Now cast your eyes to the right of the woman and we see the reflection of the woman, or do we?.  Should we simply believe that we are looking at a mirrored reflection of her?  If Manet has simply drawn her mirrored reflelection, how could it be, as if the mirror is parallel with the plane of the painting then the reflection of the woman should be directly behind her and thus out of our line of sight.    In the painting the waitress stands before us, upright and is looking directly out at us and yet the reflection of her as depicted in the painting has her bent over slightly turned sideways as she talks to a gentleman with a moustache and wearing a top hat.    Something is not right.  Many believe that in actuality Manet had not meant it to be a true mirrored reflection of the back of the woman but the image of the woman at another time in her life.  Maybe Manet wanted it to be a depiction of what she is thinking as she looks into our eyes.  Maybe she is dreaming of meeting her gentleman lover or remembering the intimate time when they last met.  In Jeffrey Meyers book Impressionist Quartet: The Intimate Genius of Manet and Morisot, Degas and Cassatt, he describes the intentional play on perspective and the apparent violation of the operations of mirrors:

 “Behind her, and extending for the entire length of the four-and-a-quarter-foot painting, is the gold frame of an enormous mirror. The French philosopher Maurice Merleau-Ponty has called a mirror ‘the instrument of a universal magic that changes things into spectacles, spectacles into things, me into others, and others into me.’ We, the viewers, stand opposite the barmaid on the other side of the counter and, looking at the reflection in the mirror, see exactly what she sees. Her own reflection, however, is not directly behind her, according to the strict rules of perspective, but at a right angle to where she’s standing. It seems to reveal her long hair, cheek, collar and back as she serves and chats to male customer. A critic has noted that Manet’s ‘preliminary study shows her placed off to the right, whereas in the finished canvas she is very much the centre of attention.’ Though Manet shifted her from the right to the center, he kept her reflection on the right. Seen in the mirror, she seems engaged with a customer; in full face, she’s self-protectively withdrawn and remote.”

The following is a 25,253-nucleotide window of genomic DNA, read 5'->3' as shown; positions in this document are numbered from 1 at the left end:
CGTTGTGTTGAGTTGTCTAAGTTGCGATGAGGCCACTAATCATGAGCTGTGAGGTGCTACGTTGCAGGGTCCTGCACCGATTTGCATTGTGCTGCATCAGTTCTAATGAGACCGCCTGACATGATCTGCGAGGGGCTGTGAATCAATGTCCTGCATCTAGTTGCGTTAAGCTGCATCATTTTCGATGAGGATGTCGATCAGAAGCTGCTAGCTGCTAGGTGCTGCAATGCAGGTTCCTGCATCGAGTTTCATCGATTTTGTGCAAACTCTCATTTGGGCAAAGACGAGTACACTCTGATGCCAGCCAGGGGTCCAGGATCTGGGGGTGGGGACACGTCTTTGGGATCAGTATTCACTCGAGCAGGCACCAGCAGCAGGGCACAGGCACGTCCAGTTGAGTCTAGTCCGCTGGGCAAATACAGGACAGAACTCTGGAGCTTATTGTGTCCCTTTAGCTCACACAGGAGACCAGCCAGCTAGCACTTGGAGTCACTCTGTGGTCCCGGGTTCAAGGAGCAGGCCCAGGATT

Preliminary sketch

In an early preparatory sketch for this painting Manet placed the woman to the right of the picture and then her reflection in the mirror seems more realistic.


The woman intrigues me.  I look at her and try and interpret her expression and by doing so, I  may be able to build up a picture of her existence.  How would you describe her expression?  Is it one of unhappiness, one of disappointment, maybe one of nervousness?  Her mind seems somewhere other than with us.  Her cheeks are flushed.  Is it simply due to the heat of the theatre or maybe it is a sign of extreme weariness.  In some ways she has a look of innocence but her reflected image talking to a customer or client belays that thought.  So in a way, maybe we are being asked to decide who the real woman is; the one who innocently looks out at us or the one who could well be negotiating the sale of herself?

Look at the bar which separates us from the woman.  On it we see a glass bowl containing oranges or mandarins, a small glass with two flowers in which we see a partial reflection of the woman’s corsage and an array of bottles of unopened champagne.  Critics have also pointed out that the mirror does not correctly reflect the bottles on the counter in type or quantity.  However more interestingly, note the bottles with the red triangle on the label. 

Bass Pale Ale

This was not a French product but Bass, a well known brand of English beer which was established in Burton on Trent by William Bass in 1777 and still can be bought today.  The inclusion of these bottles in the painting, which in present day terminology would be called product-placement, signifies the varied clientele. Members of the Jockey Club and English bookmakers used to congregate every evening at the Folie-Bergère bars and Bass beer was brought in especially for them.   Another interesting detail about the bottles on the counter is that the artist himself has signed his name “Manet 1852”on the label of the bottle containing the red liquid, on the far left.

The reflected background shows the interior of the theatre with its gilded balcony front and its large chandeliers hanging down from the high ceiling.  It is a glittering scene depicting a sensuous world of pleasure.  Round electric lights can be seen on the pillars which must have been in themselves a novelty as this type of lighting had only just come into being.  Look to the upper left corner of the painting and you can just make out a swing and a pair of small green-booted feet which belong to the trapeze artist who is poised aloft on a swing, performing for the theatregoers.

The installation of the painting at the Getty Centre exhibition (2007)